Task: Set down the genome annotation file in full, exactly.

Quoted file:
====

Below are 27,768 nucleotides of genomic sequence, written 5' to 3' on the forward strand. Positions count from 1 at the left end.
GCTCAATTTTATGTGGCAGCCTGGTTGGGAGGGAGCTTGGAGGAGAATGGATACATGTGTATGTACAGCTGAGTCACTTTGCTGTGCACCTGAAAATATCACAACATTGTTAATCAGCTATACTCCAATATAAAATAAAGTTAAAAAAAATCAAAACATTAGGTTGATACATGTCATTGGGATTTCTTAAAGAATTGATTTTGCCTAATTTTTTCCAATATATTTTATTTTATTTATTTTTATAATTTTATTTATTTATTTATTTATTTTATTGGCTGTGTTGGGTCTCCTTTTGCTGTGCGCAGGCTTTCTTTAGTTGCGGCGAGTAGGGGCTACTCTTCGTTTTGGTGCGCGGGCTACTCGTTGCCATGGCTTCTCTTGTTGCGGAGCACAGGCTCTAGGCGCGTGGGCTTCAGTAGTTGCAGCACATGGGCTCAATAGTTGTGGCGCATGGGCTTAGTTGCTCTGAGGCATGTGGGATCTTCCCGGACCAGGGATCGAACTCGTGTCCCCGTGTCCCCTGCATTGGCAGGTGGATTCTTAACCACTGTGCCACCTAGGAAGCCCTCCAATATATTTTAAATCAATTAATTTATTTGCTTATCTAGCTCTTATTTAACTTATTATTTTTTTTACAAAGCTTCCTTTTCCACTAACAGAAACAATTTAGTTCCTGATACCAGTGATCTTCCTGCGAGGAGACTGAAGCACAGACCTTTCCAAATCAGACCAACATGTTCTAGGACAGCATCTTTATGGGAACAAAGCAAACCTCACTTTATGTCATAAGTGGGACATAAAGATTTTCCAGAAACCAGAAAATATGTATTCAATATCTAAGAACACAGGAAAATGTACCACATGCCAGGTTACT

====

Below are 27,768 nucleotides of genomic sequence, written 5' to 3' on the forward strand. Positions count from 1 at the left end.
GCTCAATTTTATGTGGCAGCCTGGTTGGGAGGGAGCTTGGAGGAGAATGGATACATGTGTATGTACAGCTGAGTCACTTTGCTGTGCACCTGAAAATATCACAACATTGTTAATCAGCTATACTCCAATATAAAATAAAGTTAAAAAAAATCAAAACATTAGGTTGATACATGTCATTGGGATTTCTTAAAGAATTGATTTTGCCTAATTTTTTCCAATATATTTTATTTTATTTATTTTTATAATTTTATTTATTTATTTATTTATTTTATTGGCTGTGTTGGGTCTCCTTTTGCTGTGCGCAGGCTTTCTTTAGTTGCGGCGAGTAGGGGCTACTCTTCGTTTTGGTGCGCGGGCTACTCGTTGCCATGGCTTCTCTTGTTGCGGAGCACAGGCTCTAGGCGCGTGGGCTTCAGTAGTTGCAGCACATGGGCTCAATAGTTGTGGCGCATGGGCTTAGTTGCTCTGAGGCATGTGGGATCTTCCCGGACCAGGGATCGAACTCGTGTCCCCGTGTCCCCTGCATTGGCAGGTGGATTCTTAACCACTGTGCCACCTAGGAAGCCCTCCAATATATTTTAAATCAATTAATTTATTTGCTTATCTAGCTCTTATTTAACTTATTATTTTTTTTACAAAGCTTCCTTTTCCACTAACAGAAACAATTTAGTTCCTGATACCAGTGATCTTCCTGCGAGGAGACTGAAGCACAGACCTTTCCAAATCAGACCAACATGTTCTAGGACAGCATCTTTATGGGAACAAAGCAAACCTCACTTTATGTCATAAGTGGGACATAAAGATTTTCCAGAAACCAGAAAATATGTATTCAATATCTAAGAACACAGGAAAATGTACCACATGCCAGGTTACT